Another day, another collection of infuriating and confusing details. Associated Press correspondent Dale Gavlak and Jordanian reporter Yahya Ababneh are reporting that Syrian rebels in Ghouta, a suburb of Damascus, stated the chemical weapons used most recently in that country were supplied by Saudi intelligence and detonated accidentally in the rebel controlled neighborhood where they were being stored. This report introduces a new wrinkle into what is already an extremely complicated and volatile situation in the region where multiple factions and nations are wrestling to protect their interests. President Obama, Vice President Biden, and Secretary of State John Kerry have gone out of their way over the last week to make the case that Syrian President Bashar al-Assad is responsible for chemical weapons attacks that killed at least a thousand people depending on who’s doing the counting. That narrative is disputed by Syrian authorities, Russia, and some in the UN. From the article:
“My son came to me two weeks ago asking what I thought the weapons were that he had been asked to carry,” said Abu Abdel-Moneim, the father of a rebel fighting to unseat Assad, who lives in Ghouta.
Abdel-Moneim said his son and 12 other rebels were killed inside of a tunnel used to store weapons provided by a Saudi militant, known as Abu Ayesha, who was leading a fighting battalion. The father described the weapons as having a “tube-like structure” while others were like a “huge gas bottle.”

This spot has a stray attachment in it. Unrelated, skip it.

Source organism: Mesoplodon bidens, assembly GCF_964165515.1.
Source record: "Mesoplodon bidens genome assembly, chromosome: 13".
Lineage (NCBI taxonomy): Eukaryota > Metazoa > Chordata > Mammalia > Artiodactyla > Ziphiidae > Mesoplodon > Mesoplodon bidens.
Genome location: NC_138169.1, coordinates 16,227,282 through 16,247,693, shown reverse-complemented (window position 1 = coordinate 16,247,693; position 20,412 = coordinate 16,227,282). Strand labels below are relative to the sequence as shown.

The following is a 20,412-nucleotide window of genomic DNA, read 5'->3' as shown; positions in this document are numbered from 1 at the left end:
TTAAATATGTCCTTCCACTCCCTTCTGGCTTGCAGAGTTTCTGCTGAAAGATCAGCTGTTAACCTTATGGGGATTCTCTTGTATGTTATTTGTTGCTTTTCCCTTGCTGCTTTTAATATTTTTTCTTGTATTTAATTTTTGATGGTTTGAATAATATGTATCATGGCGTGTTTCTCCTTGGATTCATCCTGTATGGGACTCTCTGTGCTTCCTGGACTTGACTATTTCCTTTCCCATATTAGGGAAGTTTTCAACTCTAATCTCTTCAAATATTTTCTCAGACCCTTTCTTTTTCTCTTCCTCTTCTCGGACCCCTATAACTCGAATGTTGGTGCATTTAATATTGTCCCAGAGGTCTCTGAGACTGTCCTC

Ghouta townspeople said the rebels were using mosques and private houses to sleep while storing their weapons in tunnels. Abdel-Moneim said his son and the others died during the chemical weapons attack. That same day, the militant group Jabhat al-Nusra, which is linked to al-Qaida, announced that it would similarly attack civilians in the Assad regime’s heartland of Latakia on Syria’s western coast, in purported retaliation.
“They didn’t tell us what these arms were or how to use them,” complained a female fighter named ‘K.’ “We didn’t know they were chemical weapons. We never imagined they were chemical weapons.”
“When Saudi Prince Bandar gives such weapons to people, he must give them to those who know how to handle and use them,” she warned. She, like other Syrians, do not want to use their full names for fear of retribution.
A well-known rebel leader in Ghouta named ‘J’ agreed. “Jabhat al-Nusra militants do not cooperate with other rebels, except with fighting on the ground. They do not share secret information. They merely used some ordinary rebels to carry and operate this material,” he said.
“We were very curious about these arms. And unfortunately, some of the fighters handled the weapons improperly and set off the explosions,” ‘J’ said.
This story is currently single sourced but it certainly paints a different picture of what may have happened in Syria in August. A report from the father of a dead rebel who allegedly spoke to him about these weapons directly is compelling. If true, it raises a number of questions about Saudi Arabia’s involvement in the delivery of chemical weapons to rebel factions the kingdom supports as well as US knowledge of what Saudi Arabia was doing and when. Regardless, the source, Mint Press News, appears to be a true non-profit journalistic enterprise and their reporter, Dale Gavlak, has real chops, being a current AP correspondent and having written for PBS, the BBC, and Salon.
This could get bumpy.